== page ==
STANLEY, N.C. -- A North Carolina man tearfully begged authorities to hurry to his house to rescue his daughter and her cousin, who were buried when the walls of a 24-foot deep pit he dug on his property collapsed.
Jordan Arwood, 31, was operating a backhoe in the pit Sunday night when the walls collapsed and he called 911. His desperate voice is heard on a recording released by the Lincoln County Sheriff's Office on Monday, when the children's bodies were recovered.
"Please hurry. ... My children are buried under tons of dirt. ... They're buried under tons of clay. ... It fell on top of them," he said sobbing.
When the dispatcher asked him if he could see the children, Mr. Arwood said he couldn't. "The entire wall collapsed on them. Get a crane. Get a bulldozer. Get anything you can, please," he said. "There's no way they can breathe."
As the dispatcher began encouraging him -- and with people wailing in the background -- Mr. Arwood began praying. "Lord lift this dirt up off these children, ... so the children will be alive and well. ... I have to get my kids. Lord, please," he said.
The bodies of the two young cousins, 6-year-old Chloe Arwood and 7-year-old James Caldwell, were dug out Monday.
Later Monday, sheriff's deputies removed firearms and a marijuana plant from Mr. Arwood's mobile home. He is a felon who is not allowed to have guns. He was convicted in 2003 for possession of a controlled substance with intent to sell.
The father had been digging with a backhoe on the site Sunday, Sheriff David Carpenter said. Investigators described the pit as 20 feet by 20 feet with a sloped entrance leading down to the 24-foot bottom. The children were at the bottom of the pit, retrieving a child-sized pickaxe, when the walls fell in on them, Sheriff Carpenter said.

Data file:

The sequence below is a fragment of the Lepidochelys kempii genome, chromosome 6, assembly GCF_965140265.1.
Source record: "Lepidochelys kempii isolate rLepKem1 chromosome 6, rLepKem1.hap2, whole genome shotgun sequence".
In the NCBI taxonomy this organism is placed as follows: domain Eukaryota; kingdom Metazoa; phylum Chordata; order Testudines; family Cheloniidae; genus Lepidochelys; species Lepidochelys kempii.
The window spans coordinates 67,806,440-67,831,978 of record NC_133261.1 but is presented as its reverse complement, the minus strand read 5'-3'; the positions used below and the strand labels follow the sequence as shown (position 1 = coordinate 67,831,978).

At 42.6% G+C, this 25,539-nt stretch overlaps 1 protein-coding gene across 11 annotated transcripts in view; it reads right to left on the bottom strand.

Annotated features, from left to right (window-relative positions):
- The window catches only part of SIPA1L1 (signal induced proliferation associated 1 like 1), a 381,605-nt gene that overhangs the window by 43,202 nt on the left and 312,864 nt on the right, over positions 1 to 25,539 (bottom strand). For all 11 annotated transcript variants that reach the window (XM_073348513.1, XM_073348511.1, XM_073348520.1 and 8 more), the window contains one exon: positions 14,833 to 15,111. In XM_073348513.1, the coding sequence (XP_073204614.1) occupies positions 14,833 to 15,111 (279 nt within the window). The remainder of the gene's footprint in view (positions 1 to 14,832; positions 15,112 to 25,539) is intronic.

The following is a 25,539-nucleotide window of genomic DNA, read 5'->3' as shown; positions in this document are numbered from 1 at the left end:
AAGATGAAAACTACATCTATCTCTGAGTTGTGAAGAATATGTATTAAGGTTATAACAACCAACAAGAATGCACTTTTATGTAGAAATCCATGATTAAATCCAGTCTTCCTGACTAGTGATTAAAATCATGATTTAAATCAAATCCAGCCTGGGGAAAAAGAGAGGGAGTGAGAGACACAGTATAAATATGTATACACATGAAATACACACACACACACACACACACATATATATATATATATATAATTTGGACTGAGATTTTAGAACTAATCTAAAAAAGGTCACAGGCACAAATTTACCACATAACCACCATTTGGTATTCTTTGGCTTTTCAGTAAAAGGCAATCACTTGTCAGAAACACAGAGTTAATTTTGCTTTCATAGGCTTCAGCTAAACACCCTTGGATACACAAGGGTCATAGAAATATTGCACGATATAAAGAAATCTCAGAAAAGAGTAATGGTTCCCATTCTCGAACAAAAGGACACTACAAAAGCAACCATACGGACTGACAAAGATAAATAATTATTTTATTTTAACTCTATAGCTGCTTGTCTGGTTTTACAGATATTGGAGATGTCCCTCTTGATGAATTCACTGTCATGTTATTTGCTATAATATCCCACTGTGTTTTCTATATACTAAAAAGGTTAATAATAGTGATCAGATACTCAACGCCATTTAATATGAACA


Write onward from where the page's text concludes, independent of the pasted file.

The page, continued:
The sheriff would not say what Mr. Arwood was building, or whether he had any professional help. He did say investigators would be looking into reports from neighbors that Mr. Arwood had been building some sort of protective bunker.
"They were so distraught, we hope to be able to talk to them today and come up with some information on that," Sheriff Carpenter said. "It's a very large hole. It would look to be something like that, but I don't know. ... We're going to find out exactly what his intentions were."
He said deputies would be speaking with county planning and zoning officials about any potential building code violations at the site. Andrew Bryant, a planner with the Lincoln County Planning & Inspections Department, said no permits had been issued.
On the tape, Mr. Arwood said he didn't know what happened. "They were inside the hole helping to get something, and the wall collapsed," he said.
At one point, the dispatcher warned him not to put pressure on the dirt. But Mr. Arwood said he had to reach the children. "If this was you, and your children in the dirt, you'd be moving the dirt, too," he said.
It was no secret that Mr. Arwood was digging a two-story deep hole. Neighbors said it wasn't unusual to see children in the pit when the girl's father was working there.
Neighbor Bradley Jones, who works in construction, said there was no structure to support the pit's tall dirt walls, and that there was some concrete on a ledge on top of the hole. In recent days, the hole was muddy from the rain. He said he warned his daughter, Chelsea, who babysits for the children, not to go in.
"It was dangerous. There was nothing to reinforce those walls," he said.
Chelsea said Mr. Arwood told her that he was building the structure to "protect his family" -- it was going to be a bunker. "It's so sad," she said.